Not many retirees can claim having worked at the same hotel 48 years, let alone tout a record of having washed and folded 774 tons of laundry during that time.

But Cindy Loder is an anomaly, a word her former boss used this week to describe her.

Loder, of Rome, retired recently from the Fireside Inn & Suites in Waterville, where she was both laundry and housekeeping supervisor the last 20 years. Barry Asalone, the hotel’s general manager, says they don’t make them like Loder anymore.

“It’s hard to replace somebody that is that dedicated — it really is. You think about it. What are the odds that any of us would be in the same job for 48 years? She was the only person in the laundry most of the time, so basically she was doing the laundry for 85 rooms. She could get downright mean when it came to a towel with a stain on it. She took ownership of the laundry. She was not going to rest until it was spotless. That laundry was hers. That was her queendom.”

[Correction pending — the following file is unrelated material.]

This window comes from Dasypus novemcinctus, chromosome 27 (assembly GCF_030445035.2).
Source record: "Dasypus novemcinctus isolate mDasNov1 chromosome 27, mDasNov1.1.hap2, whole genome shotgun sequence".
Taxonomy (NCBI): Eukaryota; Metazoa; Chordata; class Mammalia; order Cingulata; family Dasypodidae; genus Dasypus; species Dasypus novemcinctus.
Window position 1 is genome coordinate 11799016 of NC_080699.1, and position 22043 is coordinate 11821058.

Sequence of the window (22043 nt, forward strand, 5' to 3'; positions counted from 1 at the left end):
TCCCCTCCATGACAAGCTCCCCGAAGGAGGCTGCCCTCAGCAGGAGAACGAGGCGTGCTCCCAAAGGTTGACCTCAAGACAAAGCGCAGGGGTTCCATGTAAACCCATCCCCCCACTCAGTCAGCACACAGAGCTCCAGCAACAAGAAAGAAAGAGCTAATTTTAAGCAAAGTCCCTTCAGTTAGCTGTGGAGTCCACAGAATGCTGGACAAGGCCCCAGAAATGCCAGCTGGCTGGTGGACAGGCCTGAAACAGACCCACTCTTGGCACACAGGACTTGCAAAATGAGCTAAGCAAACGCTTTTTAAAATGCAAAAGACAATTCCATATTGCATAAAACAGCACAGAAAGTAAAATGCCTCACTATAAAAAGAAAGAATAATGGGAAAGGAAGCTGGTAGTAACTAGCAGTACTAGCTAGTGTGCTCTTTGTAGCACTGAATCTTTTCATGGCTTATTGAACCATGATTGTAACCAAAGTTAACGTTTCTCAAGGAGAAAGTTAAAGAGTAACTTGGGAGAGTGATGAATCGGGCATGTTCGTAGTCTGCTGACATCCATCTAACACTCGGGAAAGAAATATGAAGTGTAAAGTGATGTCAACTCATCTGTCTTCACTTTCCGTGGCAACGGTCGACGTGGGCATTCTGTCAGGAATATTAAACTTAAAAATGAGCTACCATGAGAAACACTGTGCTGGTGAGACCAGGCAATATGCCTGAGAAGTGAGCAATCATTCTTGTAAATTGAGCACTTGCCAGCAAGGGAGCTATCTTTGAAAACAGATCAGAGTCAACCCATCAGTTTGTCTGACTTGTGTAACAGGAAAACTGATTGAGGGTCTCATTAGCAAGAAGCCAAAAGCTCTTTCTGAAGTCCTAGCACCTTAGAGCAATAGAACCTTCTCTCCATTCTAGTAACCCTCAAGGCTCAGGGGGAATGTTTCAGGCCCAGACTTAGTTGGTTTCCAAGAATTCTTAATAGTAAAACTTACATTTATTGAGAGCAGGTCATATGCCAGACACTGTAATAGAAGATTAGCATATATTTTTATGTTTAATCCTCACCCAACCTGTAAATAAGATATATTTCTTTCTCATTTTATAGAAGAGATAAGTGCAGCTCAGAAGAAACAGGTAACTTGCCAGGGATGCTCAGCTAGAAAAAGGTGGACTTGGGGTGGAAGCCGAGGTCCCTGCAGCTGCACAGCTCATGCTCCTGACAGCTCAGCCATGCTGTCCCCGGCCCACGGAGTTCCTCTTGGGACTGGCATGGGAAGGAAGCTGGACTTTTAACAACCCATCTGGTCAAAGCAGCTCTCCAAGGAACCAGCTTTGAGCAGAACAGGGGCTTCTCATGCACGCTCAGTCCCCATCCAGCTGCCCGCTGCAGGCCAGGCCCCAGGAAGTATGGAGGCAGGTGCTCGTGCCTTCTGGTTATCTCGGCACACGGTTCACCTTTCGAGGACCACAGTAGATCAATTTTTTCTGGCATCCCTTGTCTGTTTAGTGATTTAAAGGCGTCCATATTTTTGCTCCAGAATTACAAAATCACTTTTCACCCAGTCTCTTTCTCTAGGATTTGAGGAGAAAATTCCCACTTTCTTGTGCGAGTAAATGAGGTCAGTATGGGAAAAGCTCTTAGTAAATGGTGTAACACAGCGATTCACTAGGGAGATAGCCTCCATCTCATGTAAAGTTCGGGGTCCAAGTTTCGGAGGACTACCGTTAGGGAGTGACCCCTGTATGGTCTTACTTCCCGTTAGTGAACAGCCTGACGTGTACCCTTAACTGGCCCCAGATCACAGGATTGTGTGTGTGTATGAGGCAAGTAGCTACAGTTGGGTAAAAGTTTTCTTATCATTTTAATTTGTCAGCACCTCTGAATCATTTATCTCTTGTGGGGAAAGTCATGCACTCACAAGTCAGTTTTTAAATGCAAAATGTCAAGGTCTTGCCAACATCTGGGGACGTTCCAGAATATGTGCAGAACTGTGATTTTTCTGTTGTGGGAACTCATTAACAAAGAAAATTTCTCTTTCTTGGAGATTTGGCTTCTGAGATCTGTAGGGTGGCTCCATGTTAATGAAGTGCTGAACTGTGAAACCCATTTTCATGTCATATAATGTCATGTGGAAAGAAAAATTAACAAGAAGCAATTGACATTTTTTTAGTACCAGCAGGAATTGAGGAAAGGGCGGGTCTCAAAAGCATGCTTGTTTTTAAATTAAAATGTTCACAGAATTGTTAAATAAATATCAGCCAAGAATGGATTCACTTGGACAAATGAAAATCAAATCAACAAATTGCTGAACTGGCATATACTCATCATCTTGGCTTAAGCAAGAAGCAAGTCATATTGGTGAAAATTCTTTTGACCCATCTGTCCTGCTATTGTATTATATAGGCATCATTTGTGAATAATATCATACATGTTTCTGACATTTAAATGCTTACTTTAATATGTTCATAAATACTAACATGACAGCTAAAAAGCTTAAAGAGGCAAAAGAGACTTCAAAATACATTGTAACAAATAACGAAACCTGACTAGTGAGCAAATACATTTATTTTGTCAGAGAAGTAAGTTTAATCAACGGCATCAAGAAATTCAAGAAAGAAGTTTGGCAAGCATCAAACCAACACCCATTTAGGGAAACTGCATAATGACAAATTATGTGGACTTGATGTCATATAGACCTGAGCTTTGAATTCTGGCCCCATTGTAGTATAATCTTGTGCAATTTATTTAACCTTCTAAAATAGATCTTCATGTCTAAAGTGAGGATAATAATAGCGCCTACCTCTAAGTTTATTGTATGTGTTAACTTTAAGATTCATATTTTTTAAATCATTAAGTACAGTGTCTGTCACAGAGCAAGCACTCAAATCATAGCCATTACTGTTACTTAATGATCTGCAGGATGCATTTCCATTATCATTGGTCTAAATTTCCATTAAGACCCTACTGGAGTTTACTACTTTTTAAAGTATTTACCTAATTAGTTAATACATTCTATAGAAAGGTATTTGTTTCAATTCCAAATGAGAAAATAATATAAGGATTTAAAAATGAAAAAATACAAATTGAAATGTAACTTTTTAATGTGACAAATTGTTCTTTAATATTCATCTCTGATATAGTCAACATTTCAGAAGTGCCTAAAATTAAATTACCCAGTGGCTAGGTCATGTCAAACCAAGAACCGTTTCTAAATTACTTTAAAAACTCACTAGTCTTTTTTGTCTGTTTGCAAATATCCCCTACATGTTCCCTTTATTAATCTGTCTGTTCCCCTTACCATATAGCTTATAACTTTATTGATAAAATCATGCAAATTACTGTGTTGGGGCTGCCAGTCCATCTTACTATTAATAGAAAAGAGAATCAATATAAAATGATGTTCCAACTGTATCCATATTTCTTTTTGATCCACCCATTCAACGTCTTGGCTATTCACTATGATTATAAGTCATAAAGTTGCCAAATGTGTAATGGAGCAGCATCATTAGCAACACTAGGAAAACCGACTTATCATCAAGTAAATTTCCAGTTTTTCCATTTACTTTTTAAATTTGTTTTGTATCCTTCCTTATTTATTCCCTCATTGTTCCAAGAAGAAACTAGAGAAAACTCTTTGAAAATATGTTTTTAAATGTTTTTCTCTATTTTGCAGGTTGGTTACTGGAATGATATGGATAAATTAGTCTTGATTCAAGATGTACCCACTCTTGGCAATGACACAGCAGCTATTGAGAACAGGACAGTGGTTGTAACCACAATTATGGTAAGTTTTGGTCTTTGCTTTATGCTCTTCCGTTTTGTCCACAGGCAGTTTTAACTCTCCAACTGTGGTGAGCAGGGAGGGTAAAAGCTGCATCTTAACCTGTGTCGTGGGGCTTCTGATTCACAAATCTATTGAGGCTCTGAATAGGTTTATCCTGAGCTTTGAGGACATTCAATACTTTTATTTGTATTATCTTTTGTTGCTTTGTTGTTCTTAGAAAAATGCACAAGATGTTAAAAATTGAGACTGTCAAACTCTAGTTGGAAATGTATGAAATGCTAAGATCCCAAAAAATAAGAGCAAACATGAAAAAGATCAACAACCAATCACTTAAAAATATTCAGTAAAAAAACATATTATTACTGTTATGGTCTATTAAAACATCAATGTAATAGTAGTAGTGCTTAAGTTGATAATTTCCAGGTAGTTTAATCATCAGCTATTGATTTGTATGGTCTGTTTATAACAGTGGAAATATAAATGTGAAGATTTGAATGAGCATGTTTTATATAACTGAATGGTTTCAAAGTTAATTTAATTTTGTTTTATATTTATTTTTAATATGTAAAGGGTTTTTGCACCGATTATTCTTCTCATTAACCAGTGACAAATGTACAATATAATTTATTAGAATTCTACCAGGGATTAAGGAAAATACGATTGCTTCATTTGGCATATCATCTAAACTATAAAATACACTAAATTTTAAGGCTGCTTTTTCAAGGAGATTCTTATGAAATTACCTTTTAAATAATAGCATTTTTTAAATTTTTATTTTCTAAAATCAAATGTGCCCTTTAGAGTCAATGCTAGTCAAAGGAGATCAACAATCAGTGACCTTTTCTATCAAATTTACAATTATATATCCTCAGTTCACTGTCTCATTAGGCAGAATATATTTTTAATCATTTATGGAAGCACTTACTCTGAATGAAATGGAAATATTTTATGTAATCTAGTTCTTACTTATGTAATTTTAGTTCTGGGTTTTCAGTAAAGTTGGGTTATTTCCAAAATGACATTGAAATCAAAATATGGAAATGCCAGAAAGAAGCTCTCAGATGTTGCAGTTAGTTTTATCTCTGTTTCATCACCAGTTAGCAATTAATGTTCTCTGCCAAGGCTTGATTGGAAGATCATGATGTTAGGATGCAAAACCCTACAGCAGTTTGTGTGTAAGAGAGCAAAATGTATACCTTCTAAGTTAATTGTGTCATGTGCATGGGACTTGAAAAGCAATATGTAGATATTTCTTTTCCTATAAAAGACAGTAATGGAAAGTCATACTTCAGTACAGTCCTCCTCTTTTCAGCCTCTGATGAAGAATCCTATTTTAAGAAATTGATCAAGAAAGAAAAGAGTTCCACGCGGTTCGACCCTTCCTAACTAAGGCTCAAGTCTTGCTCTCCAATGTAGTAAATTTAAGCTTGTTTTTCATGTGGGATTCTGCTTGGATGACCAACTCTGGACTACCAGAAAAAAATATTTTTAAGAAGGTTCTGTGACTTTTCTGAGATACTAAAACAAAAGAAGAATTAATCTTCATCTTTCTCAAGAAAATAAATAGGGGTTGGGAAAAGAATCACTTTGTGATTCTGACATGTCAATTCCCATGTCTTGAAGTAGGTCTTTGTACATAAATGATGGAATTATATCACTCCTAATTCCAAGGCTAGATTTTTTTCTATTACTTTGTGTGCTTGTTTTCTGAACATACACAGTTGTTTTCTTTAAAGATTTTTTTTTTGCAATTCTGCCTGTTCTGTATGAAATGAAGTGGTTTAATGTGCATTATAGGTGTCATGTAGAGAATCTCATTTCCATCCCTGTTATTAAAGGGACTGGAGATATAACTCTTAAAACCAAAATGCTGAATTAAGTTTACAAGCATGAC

Besides being a hard worker, Loder has a keen sense of humor, according to Asalone.

“She’s a pistol. She’s a lot of fun. She gave me a lot of hard times during the 10 years I worked with her, but I gave it right back to her and we both loved it.”


I got a taste of Loder’s big personality as I interviewed her last week about her life and career.